Mon, 06/13/2011 - 14:04 | 1365315 GoinFawr
GoinFawr's picture

Well it must be by the millisecond in the US then:

Mon, 06/13/2011 - 14:40 | 1365441 friendly manitoba
friendly manitoba's picture

might have been  moral suasion and support by norway  - even i buy stuff that may not appreciate but has important consequences in making the world a better place  - a lot of greed in this world where you cant take it with you  -  i remember the day in 1929  j p morgan walked out on the floor and started buying .. doesnt make him a fool in my mind 

some of you posters are wound up pretty tight ...



Mon, 06/13/2011 - 16:47 | 1365748 Djirk
Djirk's picture

these guys bought US equities when everyone was running away with their tails between their legs....not sure if they took profits but they made a lot of paper profits on that call.

Mon, 06/13/2011 - 11:01 | 1364796 Manthong
Manthong's picture

An idiot says it's transitory.

Mon, 06/13/2011 - 11:47 | 1364914 Clayton Bigsby
Clayton Bigsby's picture

I've heard it said the definition of an "investor" is a trader who's underwater - guess these guys are "investors"

Mon, 06/13/2011 - 14:30 | 1365178 GoinFawr
GoinFawr's picture

heh, "underwater", you guys kill me. A whopping 3.4% loss on a portion of their portfolio and you guys are all over it like stink on shit.

You just can't stand to see a mixed economy doing so damn undeniably brilliantly, can you? For you, avoiding mirrors while jumping on any trivial negative news elsewhere is the way to go; oh yeah, definitely...(sarc)

Tylers, thanks for posting this and flushing out all the pigeons... anyone for squab?

Mon, 06/13/2011 - 13:53 | 1365276 Ying-Yang
Ying-Yang's picture

"At the end of the day", Infinity is sooooo Transitory

Mon, 06/13/2011 - 10:37 | 1364716 I am a Man I am...
I am a Man I am Forty's picture


Mon, 06/13/2011 - 10:58 | 1364789 TruthInSunshine
TruthInSunshine's picture

Anyone up for a game of Financial Weapon of Mass Destruction Dominos?

These are the special kind of dominos, each one containing derivative products that implicate many other derivative products.

Think of a waterfall of continuously falling razor blades - death by a thousand (or trillions of) papercuts...something along those lines.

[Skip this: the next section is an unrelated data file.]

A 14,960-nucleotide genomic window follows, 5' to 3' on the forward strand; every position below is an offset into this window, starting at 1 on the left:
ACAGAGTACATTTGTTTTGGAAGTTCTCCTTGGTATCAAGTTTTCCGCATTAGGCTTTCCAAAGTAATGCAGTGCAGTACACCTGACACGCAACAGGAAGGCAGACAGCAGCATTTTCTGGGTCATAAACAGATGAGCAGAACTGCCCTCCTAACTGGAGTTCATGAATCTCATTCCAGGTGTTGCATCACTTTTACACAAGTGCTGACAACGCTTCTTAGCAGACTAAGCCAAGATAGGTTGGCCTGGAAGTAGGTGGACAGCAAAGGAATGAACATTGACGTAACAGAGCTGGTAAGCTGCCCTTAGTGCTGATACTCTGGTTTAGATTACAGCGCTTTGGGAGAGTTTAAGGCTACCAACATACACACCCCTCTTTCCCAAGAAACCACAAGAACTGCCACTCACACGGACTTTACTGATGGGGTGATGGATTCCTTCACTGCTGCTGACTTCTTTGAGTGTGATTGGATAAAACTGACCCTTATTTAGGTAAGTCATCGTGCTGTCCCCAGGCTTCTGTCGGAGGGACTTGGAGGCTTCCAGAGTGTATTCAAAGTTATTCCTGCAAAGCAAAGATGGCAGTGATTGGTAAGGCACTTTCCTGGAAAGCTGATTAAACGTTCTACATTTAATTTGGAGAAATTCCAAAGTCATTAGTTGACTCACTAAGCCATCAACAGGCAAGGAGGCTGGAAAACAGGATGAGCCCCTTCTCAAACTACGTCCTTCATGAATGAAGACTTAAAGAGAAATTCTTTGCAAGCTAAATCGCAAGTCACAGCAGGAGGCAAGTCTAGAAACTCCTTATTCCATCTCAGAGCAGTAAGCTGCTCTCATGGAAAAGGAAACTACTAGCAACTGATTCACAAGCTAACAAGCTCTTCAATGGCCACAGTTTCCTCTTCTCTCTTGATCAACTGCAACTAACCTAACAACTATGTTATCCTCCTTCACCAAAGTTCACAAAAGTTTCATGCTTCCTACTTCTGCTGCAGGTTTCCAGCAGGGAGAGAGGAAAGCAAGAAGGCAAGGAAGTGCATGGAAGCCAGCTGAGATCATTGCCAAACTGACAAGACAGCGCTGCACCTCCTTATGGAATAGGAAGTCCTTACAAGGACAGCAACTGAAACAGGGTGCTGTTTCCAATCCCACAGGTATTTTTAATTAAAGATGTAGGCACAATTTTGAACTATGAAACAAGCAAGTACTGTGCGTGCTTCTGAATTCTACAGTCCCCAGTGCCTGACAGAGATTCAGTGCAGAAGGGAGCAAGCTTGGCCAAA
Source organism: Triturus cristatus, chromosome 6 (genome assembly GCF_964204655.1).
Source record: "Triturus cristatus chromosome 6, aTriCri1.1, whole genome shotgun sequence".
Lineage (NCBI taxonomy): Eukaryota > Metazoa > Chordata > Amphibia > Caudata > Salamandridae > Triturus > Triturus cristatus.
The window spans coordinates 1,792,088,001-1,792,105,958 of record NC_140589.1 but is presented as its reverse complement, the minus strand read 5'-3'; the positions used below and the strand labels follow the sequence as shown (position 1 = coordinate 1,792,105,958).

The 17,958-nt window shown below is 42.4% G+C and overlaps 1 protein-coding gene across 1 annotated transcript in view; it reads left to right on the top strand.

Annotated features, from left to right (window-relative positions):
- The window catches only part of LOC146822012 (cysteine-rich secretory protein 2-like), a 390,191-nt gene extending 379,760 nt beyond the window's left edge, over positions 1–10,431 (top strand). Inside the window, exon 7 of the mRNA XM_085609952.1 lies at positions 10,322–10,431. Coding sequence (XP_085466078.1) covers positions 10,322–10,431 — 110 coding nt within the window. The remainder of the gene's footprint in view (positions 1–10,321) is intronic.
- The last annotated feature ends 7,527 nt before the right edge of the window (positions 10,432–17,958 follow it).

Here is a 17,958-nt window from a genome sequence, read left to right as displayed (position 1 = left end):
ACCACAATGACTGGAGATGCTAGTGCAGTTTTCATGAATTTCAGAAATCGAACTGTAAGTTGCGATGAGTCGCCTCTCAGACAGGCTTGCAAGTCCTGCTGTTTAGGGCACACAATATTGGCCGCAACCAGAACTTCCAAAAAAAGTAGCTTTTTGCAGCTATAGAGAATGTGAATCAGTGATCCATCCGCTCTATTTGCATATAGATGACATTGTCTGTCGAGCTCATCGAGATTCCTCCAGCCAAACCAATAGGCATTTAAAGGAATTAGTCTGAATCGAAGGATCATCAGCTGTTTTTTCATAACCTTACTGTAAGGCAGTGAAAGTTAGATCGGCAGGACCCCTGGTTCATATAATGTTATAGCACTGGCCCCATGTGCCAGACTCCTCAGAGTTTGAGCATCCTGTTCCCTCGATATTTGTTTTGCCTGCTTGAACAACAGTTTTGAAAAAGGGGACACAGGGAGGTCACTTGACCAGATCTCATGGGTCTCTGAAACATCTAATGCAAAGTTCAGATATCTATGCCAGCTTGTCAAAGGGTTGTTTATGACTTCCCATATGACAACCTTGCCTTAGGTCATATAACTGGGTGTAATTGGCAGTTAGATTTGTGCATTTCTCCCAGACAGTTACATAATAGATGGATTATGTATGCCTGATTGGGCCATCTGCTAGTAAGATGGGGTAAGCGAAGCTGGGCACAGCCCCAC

Mon, 06/13/2011 - 13:31 | 1365214 GoinFawr
Mon, 06/13/2011 - 10:35 | 1364720 Bay of Pigs
Bay of Pigs's picture

One could say we are investing for infinity

Huh? That's a unique approach...

Mon, 06/13/2011 - 10:40 | 1364735 lizzy36
lizzy36's picture

One should remind these Sock Puppets that on a long enough timeline the survival rate for everybody drops to zero. #infinity

Mon, 06/13/2011 - 10:46 | 1364739 Fancy Bear
Fancy Bear's picture

Warren Buffet always said his favorite holding period is forever.

Mon, 06/13/2011 - 11:02 | 1364798 Mentaliusanything
Mentaliusanything's picture

Tell Buffet I have some Enron shares he can hold for ever (or wallpaper his toilet with)

Mon, 06/13/2011 - 13:45 | 1365260 knukles
knukles's picture

Thanks Fancy, for as I was reading the above piece, the phrase "investing for infinity" squared up philosophically and mathematically with the idea of default, of getting naught back.
Like the discounted present value of nothing and any discount rate (perhaps a negative number and therein we approach the extent of the QE efforts) is nothing for infinity.  Cute.
Or, not considering the interim value of an investment between now and infinity seemingly abrogates a considered state of social responsibility commonly enshrined in the law, referred to as "fiduciary responsibility."


Ah, the flimsy ruminations and justifications of the asset manager trapped in a loosing position, embalmed within his own poisonous ego.

Mon, 06/13/2011 - 10:35 | 1364721 williambanzai7
williambanzai7's picture

What a marooooooon--Bugs Bunny

Mon, 06/13/2011 - 11:16 | 1364807 Mercury
Mercury's picture

+1 !

Lots of financial comedy on display in that Ali Baba Bunny

Mon, 06/13/2011 - 10:40 | 1364725 carbonmutant
carbonmutant's picture
Little too much Akvavit...
Mon, 06/13/2011 - 10:42 | 1364728 Hedgetard55
Hedgetard55's picture

They should have at least 20% in precious metals, merely as insurance.


Norwegian krone is a solid currency, relative to
Euro and dollar.

Mon, 06/13/2011 - 11:49 | 1364910 uranian
uranian's picture

norway sold all of its gold in 2004:


feee faan. or something.

Mon, 06/13/2011 - 12:06 | 1364951 zaknick